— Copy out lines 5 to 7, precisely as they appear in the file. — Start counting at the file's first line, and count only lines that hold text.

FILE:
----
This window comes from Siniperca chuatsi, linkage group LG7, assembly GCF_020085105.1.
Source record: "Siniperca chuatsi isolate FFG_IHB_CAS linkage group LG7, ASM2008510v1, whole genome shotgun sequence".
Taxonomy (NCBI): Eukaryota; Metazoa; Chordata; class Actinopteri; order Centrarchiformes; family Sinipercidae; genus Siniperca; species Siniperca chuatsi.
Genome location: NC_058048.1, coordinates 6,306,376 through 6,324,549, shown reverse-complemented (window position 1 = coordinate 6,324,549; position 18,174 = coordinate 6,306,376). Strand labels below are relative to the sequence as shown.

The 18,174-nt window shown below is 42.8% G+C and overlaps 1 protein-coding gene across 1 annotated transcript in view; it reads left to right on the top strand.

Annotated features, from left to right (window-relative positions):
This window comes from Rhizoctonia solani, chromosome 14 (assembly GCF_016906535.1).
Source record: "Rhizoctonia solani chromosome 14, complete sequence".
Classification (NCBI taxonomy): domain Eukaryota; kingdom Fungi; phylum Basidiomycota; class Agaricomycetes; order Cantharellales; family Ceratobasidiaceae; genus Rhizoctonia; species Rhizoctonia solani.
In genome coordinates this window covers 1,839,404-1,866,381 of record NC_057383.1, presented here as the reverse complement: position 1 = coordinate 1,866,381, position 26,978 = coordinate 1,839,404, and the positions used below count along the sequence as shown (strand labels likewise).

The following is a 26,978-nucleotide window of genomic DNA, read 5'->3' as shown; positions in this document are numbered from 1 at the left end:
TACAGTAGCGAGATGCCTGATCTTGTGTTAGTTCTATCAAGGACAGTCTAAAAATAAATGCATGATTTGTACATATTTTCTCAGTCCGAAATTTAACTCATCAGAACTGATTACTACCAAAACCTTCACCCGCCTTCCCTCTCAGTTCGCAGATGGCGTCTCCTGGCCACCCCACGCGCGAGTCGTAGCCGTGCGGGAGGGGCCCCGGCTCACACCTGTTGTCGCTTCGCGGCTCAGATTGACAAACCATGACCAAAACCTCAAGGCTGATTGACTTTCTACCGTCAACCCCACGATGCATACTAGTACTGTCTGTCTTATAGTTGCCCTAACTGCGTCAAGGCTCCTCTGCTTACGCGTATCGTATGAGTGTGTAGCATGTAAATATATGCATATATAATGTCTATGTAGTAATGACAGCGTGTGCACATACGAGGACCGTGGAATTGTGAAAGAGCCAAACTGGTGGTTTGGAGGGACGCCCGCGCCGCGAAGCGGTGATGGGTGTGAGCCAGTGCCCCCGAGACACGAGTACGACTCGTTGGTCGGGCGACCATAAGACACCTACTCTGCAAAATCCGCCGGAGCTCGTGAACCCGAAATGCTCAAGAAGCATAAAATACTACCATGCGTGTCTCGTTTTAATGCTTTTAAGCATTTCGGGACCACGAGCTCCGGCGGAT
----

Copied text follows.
The 18,174-nt window shown below is 42.8% G+C and overlaps 1 protein-coding gene across 1 annotated transcript in view; it reads left to right on the top strand.

Annotated features, from left to right (window-relative positions):
This window comes from Rhizoctonia solani, chromosome 14 (assembly GCF_016906535.1).